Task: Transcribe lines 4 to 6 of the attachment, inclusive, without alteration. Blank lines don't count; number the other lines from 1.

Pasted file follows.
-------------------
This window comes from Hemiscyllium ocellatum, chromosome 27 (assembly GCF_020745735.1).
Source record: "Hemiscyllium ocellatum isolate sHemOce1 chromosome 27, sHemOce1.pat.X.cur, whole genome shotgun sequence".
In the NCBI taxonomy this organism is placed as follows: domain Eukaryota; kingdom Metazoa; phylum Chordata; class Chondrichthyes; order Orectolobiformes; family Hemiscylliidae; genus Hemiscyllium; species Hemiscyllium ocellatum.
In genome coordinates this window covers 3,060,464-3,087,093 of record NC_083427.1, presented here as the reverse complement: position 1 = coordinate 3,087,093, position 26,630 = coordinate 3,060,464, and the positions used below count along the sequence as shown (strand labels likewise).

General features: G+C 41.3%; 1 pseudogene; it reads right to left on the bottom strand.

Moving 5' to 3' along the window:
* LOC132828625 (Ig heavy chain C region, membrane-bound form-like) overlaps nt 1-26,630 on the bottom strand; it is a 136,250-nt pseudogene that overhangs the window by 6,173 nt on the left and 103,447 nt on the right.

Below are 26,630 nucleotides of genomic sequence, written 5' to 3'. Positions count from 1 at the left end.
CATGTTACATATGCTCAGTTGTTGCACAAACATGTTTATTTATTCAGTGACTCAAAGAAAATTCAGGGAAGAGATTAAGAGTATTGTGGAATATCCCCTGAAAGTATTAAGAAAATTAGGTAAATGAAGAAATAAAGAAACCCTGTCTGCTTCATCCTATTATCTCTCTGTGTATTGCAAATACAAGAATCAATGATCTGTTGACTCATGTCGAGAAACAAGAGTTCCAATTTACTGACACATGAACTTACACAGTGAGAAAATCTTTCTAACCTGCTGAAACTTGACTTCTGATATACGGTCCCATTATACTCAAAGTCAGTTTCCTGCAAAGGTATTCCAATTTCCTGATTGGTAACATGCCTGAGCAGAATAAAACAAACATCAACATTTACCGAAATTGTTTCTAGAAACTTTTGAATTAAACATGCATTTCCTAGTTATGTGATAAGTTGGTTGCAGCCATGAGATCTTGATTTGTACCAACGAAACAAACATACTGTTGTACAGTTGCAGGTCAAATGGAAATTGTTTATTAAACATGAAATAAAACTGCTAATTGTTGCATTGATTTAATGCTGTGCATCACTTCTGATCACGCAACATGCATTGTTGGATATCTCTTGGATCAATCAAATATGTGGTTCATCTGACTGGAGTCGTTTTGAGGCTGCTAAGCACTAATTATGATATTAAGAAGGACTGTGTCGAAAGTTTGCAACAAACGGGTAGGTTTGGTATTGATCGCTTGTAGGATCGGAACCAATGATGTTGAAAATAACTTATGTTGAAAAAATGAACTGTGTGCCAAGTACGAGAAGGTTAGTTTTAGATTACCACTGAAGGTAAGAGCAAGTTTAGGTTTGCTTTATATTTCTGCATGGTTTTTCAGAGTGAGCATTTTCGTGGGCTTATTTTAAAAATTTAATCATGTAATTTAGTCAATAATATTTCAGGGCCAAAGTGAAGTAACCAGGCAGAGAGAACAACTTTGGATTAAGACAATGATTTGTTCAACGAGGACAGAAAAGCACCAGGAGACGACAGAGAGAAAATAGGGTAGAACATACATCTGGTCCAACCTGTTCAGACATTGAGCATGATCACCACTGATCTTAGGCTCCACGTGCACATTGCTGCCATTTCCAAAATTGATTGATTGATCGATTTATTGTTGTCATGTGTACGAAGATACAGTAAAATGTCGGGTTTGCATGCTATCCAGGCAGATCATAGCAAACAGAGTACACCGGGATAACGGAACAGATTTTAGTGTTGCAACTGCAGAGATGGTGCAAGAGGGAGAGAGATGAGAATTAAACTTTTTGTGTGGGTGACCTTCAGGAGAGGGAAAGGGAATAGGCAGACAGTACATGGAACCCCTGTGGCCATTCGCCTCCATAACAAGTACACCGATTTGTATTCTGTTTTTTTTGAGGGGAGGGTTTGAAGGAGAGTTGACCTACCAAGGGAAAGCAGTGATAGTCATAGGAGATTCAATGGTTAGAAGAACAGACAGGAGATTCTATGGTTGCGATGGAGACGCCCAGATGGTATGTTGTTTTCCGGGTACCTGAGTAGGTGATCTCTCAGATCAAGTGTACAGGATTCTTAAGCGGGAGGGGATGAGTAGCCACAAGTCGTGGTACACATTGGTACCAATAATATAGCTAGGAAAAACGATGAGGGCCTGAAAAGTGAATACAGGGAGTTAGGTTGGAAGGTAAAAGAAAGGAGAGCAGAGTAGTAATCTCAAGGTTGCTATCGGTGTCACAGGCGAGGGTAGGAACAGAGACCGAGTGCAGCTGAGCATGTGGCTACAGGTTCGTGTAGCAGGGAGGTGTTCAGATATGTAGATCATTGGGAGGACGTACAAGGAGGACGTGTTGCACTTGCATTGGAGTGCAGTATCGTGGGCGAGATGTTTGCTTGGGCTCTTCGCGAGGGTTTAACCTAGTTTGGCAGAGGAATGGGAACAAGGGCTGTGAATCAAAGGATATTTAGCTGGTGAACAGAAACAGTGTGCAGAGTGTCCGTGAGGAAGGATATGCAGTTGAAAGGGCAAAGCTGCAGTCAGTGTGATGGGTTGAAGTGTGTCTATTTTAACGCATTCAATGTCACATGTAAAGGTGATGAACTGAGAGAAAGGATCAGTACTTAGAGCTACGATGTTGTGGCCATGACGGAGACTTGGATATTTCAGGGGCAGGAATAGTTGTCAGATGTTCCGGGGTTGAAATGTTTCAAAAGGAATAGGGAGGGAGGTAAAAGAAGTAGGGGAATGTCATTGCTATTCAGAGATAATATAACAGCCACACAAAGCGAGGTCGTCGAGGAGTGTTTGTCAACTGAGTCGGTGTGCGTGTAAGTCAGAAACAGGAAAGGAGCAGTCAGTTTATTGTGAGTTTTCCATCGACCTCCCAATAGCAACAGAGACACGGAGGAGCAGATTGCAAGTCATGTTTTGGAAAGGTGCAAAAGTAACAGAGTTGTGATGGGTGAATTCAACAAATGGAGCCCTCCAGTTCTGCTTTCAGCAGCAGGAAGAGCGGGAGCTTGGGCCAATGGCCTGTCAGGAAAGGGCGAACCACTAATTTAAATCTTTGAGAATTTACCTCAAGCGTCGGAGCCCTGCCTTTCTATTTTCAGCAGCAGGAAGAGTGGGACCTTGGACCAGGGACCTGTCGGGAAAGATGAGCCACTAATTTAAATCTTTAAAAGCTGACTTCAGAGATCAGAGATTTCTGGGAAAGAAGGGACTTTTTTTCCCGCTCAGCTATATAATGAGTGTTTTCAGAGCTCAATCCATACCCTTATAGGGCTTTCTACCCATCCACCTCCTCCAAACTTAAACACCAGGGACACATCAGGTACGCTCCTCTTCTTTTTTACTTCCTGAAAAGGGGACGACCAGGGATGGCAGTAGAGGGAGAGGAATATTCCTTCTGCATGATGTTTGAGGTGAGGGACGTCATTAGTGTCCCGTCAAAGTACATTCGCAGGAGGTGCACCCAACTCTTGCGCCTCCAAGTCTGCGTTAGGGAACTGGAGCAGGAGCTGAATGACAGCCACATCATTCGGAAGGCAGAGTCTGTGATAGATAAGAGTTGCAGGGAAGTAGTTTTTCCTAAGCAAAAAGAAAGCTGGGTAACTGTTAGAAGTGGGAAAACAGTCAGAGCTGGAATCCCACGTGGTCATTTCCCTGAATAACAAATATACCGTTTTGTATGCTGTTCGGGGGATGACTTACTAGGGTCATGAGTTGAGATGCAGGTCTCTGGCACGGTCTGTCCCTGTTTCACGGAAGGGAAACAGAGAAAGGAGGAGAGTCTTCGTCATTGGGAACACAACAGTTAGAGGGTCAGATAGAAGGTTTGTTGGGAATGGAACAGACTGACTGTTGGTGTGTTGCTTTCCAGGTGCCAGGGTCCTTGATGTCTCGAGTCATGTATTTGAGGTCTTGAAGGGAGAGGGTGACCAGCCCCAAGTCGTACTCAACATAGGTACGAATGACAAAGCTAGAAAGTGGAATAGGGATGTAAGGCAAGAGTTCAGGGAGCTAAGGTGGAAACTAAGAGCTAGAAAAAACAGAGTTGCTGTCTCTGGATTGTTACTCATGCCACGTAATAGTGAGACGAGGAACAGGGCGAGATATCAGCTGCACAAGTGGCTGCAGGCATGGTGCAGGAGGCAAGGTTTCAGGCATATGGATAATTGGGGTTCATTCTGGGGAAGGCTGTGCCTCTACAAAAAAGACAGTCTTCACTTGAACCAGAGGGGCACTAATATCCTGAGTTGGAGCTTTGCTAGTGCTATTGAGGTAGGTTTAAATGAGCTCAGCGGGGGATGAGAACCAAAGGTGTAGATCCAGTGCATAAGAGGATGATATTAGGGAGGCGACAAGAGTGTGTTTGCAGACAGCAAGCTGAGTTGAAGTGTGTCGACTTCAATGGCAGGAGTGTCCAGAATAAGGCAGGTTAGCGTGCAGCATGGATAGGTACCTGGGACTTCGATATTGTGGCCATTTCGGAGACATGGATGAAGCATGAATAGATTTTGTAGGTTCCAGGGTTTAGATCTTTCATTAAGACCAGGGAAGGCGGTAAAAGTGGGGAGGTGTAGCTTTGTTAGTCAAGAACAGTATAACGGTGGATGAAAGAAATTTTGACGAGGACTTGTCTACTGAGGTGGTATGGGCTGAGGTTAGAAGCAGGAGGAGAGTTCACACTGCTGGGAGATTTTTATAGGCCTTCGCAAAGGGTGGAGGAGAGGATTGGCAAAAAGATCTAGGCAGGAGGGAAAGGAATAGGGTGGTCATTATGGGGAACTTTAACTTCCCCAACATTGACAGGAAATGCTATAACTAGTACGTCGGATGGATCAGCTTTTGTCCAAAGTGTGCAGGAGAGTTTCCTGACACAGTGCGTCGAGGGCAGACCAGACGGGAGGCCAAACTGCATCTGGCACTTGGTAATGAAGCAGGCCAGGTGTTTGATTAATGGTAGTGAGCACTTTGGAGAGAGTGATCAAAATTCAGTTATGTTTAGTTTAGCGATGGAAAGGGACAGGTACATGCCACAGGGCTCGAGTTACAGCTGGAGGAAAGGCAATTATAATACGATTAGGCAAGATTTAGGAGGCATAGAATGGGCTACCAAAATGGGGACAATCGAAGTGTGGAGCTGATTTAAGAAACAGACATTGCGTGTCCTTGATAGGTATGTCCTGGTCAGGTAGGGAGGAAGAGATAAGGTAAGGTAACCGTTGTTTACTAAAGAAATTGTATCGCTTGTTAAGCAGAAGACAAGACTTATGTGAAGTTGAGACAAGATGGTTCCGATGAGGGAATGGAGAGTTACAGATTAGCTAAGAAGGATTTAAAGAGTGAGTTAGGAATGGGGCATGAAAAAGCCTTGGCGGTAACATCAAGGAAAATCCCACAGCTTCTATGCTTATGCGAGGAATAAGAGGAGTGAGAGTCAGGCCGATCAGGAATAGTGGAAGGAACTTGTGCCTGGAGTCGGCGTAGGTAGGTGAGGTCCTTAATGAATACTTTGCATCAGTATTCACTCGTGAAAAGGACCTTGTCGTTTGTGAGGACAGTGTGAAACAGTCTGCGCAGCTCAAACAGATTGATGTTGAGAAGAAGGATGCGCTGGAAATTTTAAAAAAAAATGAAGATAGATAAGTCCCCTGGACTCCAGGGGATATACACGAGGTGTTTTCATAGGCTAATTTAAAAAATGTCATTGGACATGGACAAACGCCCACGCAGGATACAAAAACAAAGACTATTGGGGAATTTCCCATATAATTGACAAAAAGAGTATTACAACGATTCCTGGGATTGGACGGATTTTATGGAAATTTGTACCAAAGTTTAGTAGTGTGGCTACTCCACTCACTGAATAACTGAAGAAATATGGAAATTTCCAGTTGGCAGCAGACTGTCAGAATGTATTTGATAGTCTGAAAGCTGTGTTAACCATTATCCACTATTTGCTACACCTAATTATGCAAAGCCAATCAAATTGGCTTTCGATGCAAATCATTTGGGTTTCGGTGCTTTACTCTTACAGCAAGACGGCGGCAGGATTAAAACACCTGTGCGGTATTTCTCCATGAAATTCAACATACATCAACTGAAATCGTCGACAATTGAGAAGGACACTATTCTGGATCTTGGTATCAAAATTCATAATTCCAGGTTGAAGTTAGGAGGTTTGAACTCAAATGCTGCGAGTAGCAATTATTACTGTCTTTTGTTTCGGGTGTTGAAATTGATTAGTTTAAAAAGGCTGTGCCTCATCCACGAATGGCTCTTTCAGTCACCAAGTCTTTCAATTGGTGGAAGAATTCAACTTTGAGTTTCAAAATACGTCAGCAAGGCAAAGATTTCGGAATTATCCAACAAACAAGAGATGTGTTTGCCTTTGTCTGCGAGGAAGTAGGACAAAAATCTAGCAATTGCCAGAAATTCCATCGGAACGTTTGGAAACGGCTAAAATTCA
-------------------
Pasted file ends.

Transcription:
In genome coordinates this window covers 3,060,464-3,087,093 of record NC_083427.1, presented here as the reverse complement: position 1 = coordinate 3,087,093, position 26,630 = coordinate 3,060,464, and the positions used below count along the sequence as shown (strand labels likewise).

General features: G+C 41.3%; 1 pseudogene; it reads right to left on the bottom strand.

Moving 5' to 3' along the window: